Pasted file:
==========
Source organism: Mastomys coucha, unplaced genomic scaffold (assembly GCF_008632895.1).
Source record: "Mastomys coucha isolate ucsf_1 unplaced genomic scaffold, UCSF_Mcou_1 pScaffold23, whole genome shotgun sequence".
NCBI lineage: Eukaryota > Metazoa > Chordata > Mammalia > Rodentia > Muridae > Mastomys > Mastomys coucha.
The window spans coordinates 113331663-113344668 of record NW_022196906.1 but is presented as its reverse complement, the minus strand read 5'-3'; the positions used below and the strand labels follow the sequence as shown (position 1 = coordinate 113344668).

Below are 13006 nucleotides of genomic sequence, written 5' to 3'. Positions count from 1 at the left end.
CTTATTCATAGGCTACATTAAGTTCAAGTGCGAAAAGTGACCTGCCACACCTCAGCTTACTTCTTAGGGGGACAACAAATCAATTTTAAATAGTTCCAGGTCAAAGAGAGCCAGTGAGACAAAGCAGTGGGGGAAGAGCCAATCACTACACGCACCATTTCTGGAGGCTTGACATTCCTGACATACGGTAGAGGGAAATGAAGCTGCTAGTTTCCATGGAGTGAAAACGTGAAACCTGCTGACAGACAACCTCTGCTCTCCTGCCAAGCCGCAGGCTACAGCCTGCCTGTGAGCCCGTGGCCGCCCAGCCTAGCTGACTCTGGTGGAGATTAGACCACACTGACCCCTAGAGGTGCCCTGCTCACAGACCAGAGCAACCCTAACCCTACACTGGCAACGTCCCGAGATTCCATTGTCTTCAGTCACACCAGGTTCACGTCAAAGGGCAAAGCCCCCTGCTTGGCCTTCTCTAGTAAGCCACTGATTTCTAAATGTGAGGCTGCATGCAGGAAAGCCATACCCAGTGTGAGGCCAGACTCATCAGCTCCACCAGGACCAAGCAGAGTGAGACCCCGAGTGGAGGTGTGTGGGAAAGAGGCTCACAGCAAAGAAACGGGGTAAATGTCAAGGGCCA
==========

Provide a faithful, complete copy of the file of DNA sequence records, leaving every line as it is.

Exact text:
Source organism: Mastomys coucha, unplaced genomic scaffold (assembly GCF_008632895.1).
Source record: "Mastomys coucha isolate ucsf_1 unplaced genomic scaffold, UCSF_Mcou_1 pScaffold23, whole genome shotgun sequence".
NCBI lineage: Eukaryota > Metazoa > Chordata > Mammalia > Rodentia > Muridae > Mastomys > Mastomys coucha.
The window spans coordinates 113331663-113344668 of record NW_022196906.1 but is presented as its reverse complement, the minus strand read 5'-3'; the positions used below and the strand labels follow the sequence as shown (position 1 = coordinate 113344668).

Below are 13006 nucleotides of genomic sequence, written 5' to 3'. Positions count from 1 at the left end.
CTTATTCATAGGCTACATTAAGTTCAAGTGCGAAAAGTGACCTGCCACACCTCAGCTTACTTCTTAGGGGGACAACAAATCAATTTTAAATAGTTCCAGGTCAAAGAGAGCCAGTGAGACAAAGCAGTGGGGGAAGAGCCAATCACTACACGCACCATTTCTGGAGGCTTGACATTCCTGACATACGGTAGAGGGAAATGAAGCTGCTAGTTTCCATGGAGTGAAAACGTGAAACCTGCTGACAGACAACCTCTGCTCTCCTGCCAAGCCGCAGGCTACAGCCTGCCTGTGAGCCCGTGGCCGCCCAGCCTAGCTGACTCTGGTGGAGATTAGACCACACTGACCCCTAGAGGTGCCCTGCTCACAGACCAGAGCAACCCTAACCCTACACTGGCAACGTCCCGAGATTCCATTGTCTTCAGTCACACCAGGTTCACGTCAAAGGGCAAAGCCCCCTGCTTGGCCTTCTCTAGTAAGCCACTGATTTCTAAATGTGAGGCTGCATGCAGGAAAGCCATACCCAGTGTGAGGCCAGACTCATCAGCTCCACCAGGACCAAGCAGAGTGAGACCCCGAGTGGAGGTGTGTGGGAAAGAGGCTCACAGCAAAGAAACGGGGTAAATGTCAAGGGCCA